This case involves the work of Morgan, Lewis & Bockius partners Michael Banks and J. Gordon Cooney, Jr. When they first started representing convicted murderer John Thompson, they weren't thinkng about exonerating an innocent man:
What's deeply chilling about the Thompson case is that there was nothing at first glance to suggest he was innocent - nothing to make it a moral cause celebre. "There were no red flags," Banks said at a Philadelphia Bar Association presentation about the case last week. Thompson was exonerated only because Banks and Cooney, partners at Morgan, Lewis & Bockius, wanted to do a pro-bono capital case to ensure that a death-row inmate had received a fair trial.
This story is now a movie starring Matt Damon and Ben Affleck. My guess is that John Thompson would cast Messrs. Banks and Cooney in the starring roles. These guys really made a difference.

Tuesday, June 06, 2006

DLA Piper takes the pledge big time

This remarkable commitment to pro bono service deserves the highest praise.
DLA Piper Rudnick Gray Cary's pro bono arm has picked three international projects and announced how many hours its lawyers will commit to pro bono work this year. New Perimeter, the firm's not-for-profit affiliate, which coordinates its overseas pro bono activities, has committed more than 13,000 lawyer hours, with an estimated value of more than $6m (£3.19m), for 2006. The three projects that will benefit from the firm's input this year are the South Africa Litigation Centre, the Global Foodbanking Network and the CHF International Micro Financing Project.
News like this more often than not goes completely unnoticed. Indeed, there are countless numbers of lawyers doing millions of hours of annual pro bono service nationally and world wide without any notice at all. It makes me very proud of my profession. Nice going, DLA Piper!

Sunday, June 04, 2006

Bickel & Brewer leads the way

This story is very cool. John Bickel and Bill Brewer are two very successful, high powered lawyers. For them to create a charitable foundation like this speaks volumes about who they really are.

Dallas-based lawyers John Bickel and Bill Brewer say they take pride not only in providing legal service for their clients, but also in taking a genuine interest in the communities where those clients live. So, in 1995, the 34-lawyer law firm of Bickel & Brewer decided to create its own charitable foundation using that same philosophy to benefit underserved members of the community.

Mr. Brewer said the firm, which has offices in downtown Dallas, New York and in a storefront in South Dallas, started the Future Leaders Program – FLP – in 2001 after dealing with cases involving North Texas school boards that did not offer families access to their decision-making process.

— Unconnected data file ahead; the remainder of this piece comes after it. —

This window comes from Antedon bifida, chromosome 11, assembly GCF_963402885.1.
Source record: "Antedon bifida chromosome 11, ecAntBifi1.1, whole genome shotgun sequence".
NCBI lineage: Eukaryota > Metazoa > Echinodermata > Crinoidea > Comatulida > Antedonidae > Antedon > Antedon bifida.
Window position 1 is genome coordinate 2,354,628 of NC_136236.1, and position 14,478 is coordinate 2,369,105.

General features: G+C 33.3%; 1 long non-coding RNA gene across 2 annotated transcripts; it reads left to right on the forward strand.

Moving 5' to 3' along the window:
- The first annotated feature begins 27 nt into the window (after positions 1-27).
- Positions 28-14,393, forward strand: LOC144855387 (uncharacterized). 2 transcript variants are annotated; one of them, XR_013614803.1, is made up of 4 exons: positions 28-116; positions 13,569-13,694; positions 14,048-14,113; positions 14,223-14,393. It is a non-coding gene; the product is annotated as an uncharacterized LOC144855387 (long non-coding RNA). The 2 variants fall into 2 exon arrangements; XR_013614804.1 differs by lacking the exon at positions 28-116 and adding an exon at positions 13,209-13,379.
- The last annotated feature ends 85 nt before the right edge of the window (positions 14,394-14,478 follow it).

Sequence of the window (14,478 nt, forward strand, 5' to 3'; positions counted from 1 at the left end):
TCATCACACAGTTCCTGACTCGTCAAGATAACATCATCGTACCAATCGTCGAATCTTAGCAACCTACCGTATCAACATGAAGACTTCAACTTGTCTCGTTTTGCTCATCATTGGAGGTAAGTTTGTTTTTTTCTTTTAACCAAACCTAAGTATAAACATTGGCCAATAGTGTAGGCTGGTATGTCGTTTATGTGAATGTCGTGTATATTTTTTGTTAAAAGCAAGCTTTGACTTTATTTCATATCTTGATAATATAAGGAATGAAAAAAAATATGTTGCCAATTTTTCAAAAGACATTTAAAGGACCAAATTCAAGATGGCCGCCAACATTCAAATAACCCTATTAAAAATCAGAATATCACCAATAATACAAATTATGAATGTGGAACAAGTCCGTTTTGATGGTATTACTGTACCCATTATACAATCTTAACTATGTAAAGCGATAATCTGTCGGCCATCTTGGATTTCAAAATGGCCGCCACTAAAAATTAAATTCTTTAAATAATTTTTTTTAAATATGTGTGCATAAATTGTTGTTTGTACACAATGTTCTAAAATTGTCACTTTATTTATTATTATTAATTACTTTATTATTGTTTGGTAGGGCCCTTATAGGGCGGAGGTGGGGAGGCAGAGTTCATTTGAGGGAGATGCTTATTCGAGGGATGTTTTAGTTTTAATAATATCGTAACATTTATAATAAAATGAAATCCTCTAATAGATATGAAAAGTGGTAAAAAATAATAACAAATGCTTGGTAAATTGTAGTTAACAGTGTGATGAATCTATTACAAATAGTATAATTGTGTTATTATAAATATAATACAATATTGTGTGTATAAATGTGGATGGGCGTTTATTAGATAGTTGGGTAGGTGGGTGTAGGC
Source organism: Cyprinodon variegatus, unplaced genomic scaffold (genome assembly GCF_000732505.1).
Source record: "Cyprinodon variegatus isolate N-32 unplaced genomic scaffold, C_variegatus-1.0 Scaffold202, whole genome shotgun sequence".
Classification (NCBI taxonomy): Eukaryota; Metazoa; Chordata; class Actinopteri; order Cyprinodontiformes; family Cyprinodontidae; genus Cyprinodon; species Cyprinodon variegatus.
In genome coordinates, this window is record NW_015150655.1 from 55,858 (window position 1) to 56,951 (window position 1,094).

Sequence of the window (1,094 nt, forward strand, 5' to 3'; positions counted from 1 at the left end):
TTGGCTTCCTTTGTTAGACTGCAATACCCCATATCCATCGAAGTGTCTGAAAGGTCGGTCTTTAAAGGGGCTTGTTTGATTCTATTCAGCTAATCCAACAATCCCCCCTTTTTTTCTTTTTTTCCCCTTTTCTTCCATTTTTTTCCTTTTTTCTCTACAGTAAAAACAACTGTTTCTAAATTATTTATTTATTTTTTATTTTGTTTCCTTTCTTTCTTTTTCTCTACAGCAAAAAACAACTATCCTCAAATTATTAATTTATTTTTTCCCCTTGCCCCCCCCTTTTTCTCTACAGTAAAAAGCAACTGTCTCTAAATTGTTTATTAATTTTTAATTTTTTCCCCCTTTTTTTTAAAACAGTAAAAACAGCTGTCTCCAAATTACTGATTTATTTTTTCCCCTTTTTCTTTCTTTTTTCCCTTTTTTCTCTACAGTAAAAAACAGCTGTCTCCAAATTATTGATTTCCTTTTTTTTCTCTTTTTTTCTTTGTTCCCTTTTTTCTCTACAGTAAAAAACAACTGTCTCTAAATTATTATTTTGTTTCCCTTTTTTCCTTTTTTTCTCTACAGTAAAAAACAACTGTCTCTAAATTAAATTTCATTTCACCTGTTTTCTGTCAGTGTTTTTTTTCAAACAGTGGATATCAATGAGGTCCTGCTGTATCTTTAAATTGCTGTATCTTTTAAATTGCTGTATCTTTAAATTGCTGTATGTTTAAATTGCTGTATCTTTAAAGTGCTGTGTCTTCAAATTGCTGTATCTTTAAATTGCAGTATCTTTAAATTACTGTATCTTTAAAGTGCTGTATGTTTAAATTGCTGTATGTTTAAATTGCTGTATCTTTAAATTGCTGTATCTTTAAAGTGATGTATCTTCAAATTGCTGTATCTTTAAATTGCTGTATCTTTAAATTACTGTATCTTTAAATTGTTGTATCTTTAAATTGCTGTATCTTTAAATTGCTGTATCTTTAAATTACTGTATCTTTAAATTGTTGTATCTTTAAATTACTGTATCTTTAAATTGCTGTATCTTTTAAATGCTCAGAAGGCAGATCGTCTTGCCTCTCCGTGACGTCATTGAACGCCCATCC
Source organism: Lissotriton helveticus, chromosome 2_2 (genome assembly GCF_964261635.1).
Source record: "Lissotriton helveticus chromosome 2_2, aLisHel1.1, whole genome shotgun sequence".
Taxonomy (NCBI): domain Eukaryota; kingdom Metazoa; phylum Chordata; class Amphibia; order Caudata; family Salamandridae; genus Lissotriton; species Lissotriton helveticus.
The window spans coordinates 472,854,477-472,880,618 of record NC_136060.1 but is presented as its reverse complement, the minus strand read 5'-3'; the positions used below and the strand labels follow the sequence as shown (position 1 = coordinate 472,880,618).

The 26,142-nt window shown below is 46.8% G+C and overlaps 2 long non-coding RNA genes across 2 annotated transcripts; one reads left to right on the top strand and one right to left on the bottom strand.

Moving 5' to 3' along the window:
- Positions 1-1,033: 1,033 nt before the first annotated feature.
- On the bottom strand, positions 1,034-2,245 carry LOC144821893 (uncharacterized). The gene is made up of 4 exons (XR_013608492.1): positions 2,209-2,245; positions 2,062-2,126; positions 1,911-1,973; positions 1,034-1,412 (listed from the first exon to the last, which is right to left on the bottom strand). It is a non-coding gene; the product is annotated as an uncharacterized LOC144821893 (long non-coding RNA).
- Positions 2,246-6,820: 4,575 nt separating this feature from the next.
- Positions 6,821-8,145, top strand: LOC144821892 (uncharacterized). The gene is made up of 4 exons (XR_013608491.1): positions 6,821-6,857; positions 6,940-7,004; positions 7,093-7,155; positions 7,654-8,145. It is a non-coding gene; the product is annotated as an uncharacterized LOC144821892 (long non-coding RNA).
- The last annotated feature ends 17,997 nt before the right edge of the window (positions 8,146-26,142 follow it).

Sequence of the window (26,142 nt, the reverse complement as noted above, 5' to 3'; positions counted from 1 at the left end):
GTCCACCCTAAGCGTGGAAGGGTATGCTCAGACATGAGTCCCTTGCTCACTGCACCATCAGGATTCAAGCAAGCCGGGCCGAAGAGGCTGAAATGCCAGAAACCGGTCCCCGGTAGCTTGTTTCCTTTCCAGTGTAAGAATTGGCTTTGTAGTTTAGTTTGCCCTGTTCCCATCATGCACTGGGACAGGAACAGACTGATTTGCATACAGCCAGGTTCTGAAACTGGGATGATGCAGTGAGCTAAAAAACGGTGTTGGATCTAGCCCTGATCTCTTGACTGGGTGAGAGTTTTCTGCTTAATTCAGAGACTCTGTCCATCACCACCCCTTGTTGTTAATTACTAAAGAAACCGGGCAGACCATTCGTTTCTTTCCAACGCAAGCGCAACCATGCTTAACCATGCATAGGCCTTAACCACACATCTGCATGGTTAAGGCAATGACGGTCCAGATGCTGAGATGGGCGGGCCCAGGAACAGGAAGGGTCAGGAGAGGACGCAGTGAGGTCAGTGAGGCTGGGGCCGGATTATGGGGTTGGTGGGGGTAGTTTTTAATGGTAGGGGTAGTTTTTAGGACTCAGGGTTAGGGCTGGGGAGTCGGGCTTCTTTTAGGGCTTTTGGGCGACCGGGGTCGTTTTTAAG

"The firm's focus on education is the result of the pro bono work that the firm does in the storefront office," Mr. Brewer said.

The Future Leaders Program provides after-school academic resources and leadership training for middle school students from South Dallas and Oak Cliff.

Nice going, John and Bill. Thanks for all you do.

Friday, June 02, 2006

Haditha dampens hopes for Darfur

As this excerpt from an editorial by Daniel Henninger in the Wall Street Journal on-line edition astutely concludes, the Haditha incident will have seriously negative repercussions in Darfur, as well as in any other areas of the world in which murderous tyranny flourishes. Things do not look good for benevolent military intervention (if there is such a thing) any time soon in any other world hot spot.

Two major military reports will come out soon on the Haditha incident, and no one will gainsay justice if that is required. But the atmosphere around this event is going to get uncontrollably manic, and that will feed the dark, inward-turning sentiments already poisoning the country's mood over issues like the immigration debate. Good for Democrats? Don't count on it. After this, the public appetite for a Democratic president's "humanitarian" military intervention in a Darfur or East Timor will be close to zero.

Thursday, June 01, 2006


As the story about the U.S. Marine action in Haditha unfolds, let us all pause and reflect upon the type of emotional provocations which in real life lead to homicides. Pro bono lawyers who represent defendants in capital cases are used to this kind of introspective reflection. How can people do these things? How can they be defended? We've learned the answer, but it's not an easy one. The true facts about what happened in Haditha may take a while to become known. Let's wait, but let's not move on without learning.